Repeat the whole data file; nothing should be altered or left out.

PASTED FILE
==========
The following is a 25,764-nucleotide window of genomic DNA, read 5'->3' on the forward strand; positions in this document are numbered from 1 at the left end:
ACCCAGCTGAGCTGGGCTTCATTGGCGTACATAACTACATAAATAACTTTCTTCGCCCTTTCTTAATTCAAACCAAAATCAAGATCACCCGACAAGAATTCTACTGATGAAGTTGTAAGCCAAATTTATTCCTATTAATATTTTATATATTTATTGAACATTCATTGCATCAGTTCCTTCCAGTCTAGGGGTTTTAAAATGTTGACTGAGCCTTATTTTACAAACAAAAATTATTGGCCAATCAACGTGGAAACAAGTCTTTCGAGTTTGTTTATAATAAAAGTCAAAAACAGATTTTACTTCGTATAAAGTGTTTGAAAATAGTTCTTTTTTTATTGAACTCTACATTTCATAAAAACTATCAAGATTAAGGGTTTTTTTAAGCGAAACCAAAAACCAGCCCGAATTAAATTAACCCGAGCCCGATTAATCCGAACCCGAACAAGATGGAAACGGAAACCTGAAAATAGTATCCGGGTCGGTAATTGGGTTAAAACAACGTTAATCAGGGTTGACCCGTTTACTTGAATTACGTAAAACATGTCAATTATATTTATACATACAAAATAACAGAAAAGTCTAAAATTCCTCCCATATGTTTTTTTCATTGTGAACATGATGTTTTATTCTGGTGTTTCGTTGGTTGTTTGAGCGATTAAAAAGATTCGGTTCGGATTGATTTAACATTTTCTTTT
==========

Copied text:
The following is a 25,764-nucleotide window of genomic DNA, read 5'->3' on the forward strand; positions in this document are numbered from 1 at the left end:
ACCCAGCTGAGCTGGGCTTCATTGGCGTACATAACTACATAAATAACTTTCTTCGCCCTTTCTTAATTCAAACCAAAATCAAGATCACCCGACAAGAATTCTACTGATGAAGTTGTAAGCCAAATTTATTCCTATTAATATTTTATATATTTATTGAACATTCATTGCATCAGTTCCTTCCAGTCTAGGGGTTTTAAAATGTTGACTGAGCCTTATTTTACAAACAAAAATTATTGGCCAATCAACGTGGAAACAAGTCTTTCGAGTTTGTTTATAATAAAAGTCAAAAACAGATTTTACTTCGTATAAAGTGTTTGAAAATAGTTCTTTTTTTATTGAACTCTACATTTCATAAAAACTATCAAGATTAAGGGTTTTTTTAAGCGAAACCAAAAACCAGCCCGAATTAAATTAACCCGAGCCCGATTAATCCGAACCCGAACAAGATGGAAACGGAAACCTGAAAATAGTATCCGGGTCGGTAATTGGGTTAAAACAACGTTAATCAGGGTTGACCCGTTTACTTGAATTACGTAAAACATGTCAATTATATTTATACATACAAAATAACAGAAAAGTCTAAAATTCCTCCCATATGTTTTTTTCATTGTGAACATGATGTTTTATTCTGGTGTTTCGTTGGTTGTTTGAGCGATTAAAAAGATTCGGTTCGGATTGATTTAACATTTTCTTTT